Readers tend to be forever asking “Is this true or not?” in novels like The Magician (or The Master). How did you deal with this?

Facts are the scaffolding and they are necessary. If I say in my novel that Thomas Mann was in Munich in a given month or year, then he was. If I say that he had six children, then he did. But then everything in between the facts is illusion. But I need the facts for the illusion to work. I could have invented a name for a novelist or for the main character, but since I call him Thomas Mann, then I have a duty to stick to the outline facts. But most of the novel then happens in private space, the domestic realm, and my task is to immerse the reader sufficiently in this so the reader ceases to wonder: is this true or not?

In terms of motives and style, what are the similarities and the differences between The Magician and The Master?

Henry James led a comfortable life, uninterrupted by war. Thomas Mann’s life was changed utterly by the First World War and the rise of Hitler. With James, I could work with memory and flashback and use a shorter time period. His was a private life. With Mann, I needed to include a much longer time-span—essentially the length of his life—so that events, large public events, seem to happen in real time. While James almost lived outside history, Mann did not.

Mann’s diaries are an essential element of your novel. What kind of a person do they reveal? And why did he ask to have his papers opened 20 years after his death?

Thomas Mann wanted to be known. That is why he wrote in the first place. But he also wanted or needed to conceal. Fiction is never honest or straightforward, but neither are diaries. The figure in the diary is more homoerotic and more uneasy than the man who appeared in public. But the diaries themselves are sketchy and fragmented. I think we see more of Mann in some of the stories he wrote and in Buddenbrooks and maybe Doctor Faustus.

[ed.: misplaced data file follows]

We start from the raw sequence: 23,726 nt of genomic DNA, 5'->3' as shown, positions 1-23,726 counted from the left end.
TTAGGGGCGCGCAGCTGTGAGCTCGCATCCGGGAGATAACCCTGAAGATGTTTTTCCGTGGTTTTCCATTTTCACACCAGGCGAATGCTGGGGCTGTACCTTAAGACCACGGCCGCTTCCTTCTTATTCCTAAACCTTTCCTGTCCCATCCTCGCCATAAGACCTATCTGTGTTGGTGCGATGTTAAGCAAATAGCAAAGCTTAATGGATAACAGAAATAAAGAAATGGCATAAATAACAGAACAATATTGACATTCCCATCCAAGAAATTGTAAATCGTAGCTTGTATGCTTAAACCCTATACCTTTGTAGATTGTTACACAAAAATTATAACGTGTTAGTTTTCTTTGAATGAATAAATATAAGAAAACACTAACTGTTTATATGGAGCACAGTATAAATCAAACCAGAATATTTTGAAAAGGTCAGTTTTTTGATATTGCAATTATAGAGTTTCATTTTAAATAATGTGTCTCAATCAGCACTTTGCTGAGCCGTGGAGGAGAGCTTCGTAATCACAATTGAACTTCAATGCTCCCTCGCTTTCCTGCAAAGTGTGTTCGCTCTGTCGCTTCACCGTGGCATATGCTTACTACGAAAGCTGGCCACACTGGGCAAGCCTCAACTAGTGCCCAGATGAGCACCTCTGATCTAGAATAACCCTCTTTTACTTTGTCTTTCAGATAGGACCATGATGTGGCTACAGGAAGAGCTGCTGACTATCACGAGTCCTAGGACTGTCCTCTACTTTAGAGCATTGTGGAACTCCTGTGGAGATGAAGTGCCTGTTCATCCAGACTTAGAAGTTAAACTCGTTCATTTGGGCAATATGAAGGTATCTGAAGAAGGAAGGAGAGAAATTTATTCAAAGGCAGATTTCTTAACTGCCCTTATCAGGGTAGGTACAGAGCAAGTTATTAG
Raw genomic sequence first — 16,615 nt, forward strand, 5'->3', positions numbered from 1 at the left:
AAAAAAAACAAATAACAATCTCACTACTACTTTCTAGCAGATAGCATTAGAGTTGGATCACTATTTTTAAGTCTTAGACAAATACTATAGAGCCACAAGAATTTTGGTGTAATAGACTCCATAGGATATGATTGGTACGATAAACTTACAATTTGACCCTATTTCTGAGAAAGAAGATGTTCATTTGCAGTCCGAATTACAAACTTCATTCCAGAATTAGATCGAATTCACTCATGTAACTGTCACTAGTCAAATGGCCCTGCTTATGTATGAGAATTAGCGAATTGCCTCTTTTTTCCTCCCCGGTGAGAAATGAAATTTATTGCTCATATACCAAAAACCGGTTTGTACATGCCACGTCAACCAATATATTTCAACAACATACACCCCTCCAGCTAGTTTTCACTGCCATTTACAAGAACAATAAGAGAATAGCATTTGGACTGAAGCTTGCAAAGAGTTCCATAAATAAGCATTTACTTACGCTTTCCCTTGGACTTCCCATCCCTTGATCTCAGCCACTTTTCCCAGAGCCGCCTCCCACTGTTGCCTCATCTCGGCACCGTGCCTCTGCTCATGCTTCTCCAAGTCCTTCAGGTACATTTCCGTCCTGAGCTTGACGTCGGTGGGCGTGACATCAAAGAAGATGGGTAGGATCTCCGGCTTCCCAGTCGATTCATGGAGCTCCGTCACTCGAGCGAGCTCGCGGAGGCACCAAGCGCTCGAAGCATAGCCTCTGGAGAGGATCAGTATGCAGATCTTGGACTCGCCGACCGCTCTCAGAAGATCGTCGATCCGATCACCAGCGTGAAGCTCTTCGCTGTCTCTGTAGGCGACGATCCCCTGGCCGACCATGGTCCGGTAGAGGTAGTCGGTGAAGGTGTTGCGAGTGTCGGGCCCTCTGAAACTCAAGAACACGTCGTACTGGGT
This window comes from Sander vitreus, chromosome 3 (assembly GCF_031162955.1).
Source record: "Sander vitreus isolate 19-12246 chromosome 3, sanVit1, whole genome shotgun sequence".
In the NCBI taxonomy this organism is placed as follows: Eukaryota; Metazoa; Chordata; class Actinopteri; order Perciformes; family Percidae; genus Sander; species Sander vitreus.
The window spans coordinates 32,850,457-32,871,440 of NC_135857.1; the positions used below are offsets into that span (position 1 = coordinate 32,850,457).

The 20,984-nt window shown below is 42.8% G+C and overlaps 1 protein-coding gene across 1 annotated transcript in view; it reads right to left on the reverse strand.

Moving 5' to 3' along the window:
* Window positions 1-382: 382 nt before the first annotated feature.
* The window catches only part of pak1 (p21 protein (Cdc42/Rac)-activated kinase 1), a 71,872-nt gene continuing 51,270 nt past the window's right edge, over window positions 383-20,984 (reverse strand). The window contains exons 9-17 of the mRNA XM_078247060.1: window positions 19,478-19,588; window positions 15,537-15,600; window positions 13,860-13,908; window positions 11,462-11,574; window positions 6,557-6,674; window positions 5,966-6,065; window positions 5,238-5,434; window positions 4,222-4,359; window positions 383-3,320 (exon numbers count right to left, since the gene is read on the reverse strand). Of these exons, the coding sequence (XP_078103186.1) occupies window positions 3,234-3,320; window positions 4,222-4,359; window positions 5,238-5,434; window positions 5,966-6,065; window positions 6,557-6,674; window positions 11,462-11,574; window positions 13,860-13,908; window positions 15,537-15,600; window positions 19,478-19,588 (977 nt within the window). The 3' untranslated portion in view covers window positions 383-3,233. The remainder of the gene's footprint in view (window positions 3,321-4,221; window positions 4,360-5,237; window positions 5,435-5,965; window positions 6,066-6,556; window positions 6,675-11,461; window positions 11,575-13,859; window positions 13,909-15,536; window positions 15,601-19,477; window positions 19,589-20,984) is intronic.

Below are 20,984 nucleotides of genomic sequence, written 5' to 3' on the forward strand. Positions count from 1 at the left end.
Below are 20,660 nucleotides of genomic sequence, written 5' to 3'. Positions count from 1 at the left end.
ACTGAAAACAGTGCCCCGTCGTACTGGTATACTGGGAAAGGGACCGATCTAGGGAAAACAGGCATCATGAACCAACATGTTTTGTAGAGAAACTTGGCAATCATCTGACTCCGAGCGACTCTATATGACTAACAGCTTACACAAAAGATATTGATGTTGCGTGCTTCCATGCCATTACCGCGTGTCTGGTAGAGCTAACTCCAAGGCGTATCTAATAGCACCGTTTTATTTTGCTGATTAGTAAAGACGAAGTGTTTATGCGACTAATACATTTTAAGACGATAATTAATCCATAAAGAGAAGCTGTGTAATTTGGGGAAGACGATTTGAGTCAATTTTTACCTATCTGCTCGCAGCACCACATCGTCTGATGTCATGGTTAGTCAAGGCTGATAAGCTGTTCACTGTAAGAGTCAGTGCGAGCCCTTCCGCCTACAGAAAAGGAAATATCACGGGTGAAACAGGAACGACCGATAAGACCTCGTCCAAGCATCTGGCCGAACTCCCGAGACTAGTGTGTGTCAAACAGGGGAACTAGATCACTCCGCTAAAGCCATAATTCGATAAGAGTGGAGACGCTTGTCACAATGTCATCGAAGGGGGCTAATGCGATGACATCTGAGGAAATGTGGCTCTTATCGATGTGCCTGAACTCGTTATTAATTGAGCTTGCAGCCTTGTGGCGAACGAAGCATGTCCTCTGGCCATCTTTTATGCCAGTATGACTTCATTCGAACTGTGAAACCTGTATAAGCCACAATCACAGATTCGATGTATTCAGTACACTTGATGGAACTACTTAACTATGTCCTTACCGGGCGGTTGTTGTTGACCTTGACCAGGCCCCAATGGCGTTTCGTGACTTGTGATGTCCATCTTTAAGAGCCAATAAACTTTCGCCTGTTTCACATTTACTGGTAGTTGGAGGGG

If Death in Venice were published now in our contemporary context, what do you think the press and coverage would be like?

When Mann wrote the story, the boy’s beauty and allure could be read as symbolic. That would not happen now. What is interesting is that Death in Venice was written soon after Mann’s own trip to Venice with his wife Katia and his brother in 1911. He was there when Gustav Mahler died, which explains why Aschenbach in the story seems to look like Gustav Mahler. Katia Mann later wrote that there was a boy on the beach at the Lido who was beautiful and Mann could not stop looking at him. So, being a writer, Mann set about dramatizing that experience. When he published the story, no one seemed to mind. But things have changed.

As the protagonist of your novel, T. Mann barely changes. His ideas about the uniqueness of the German soul change, of course, but then most things remain the same. There is always this “moral cloud” around him and his personality reveals all manner of complexities. Are the best literary heroes always the complex ones?

Thomas Mann’s politics changed some times between 1917 and 1921. He moved from being a monarchist to being a democrat. And thereafter his support for democracy became more intense. So his political thinking is not stable. But as a man he hardly changed at all. He worked every morning. He was more interested in his domestic life than his social life. In some ways he was complex; in other ways, he was simple.

Mann is a hero destined or even doomed to observe. He barely speaks and is always watching when he enters a room. What was the idea behind that? Is this his way of learning to imagine himself?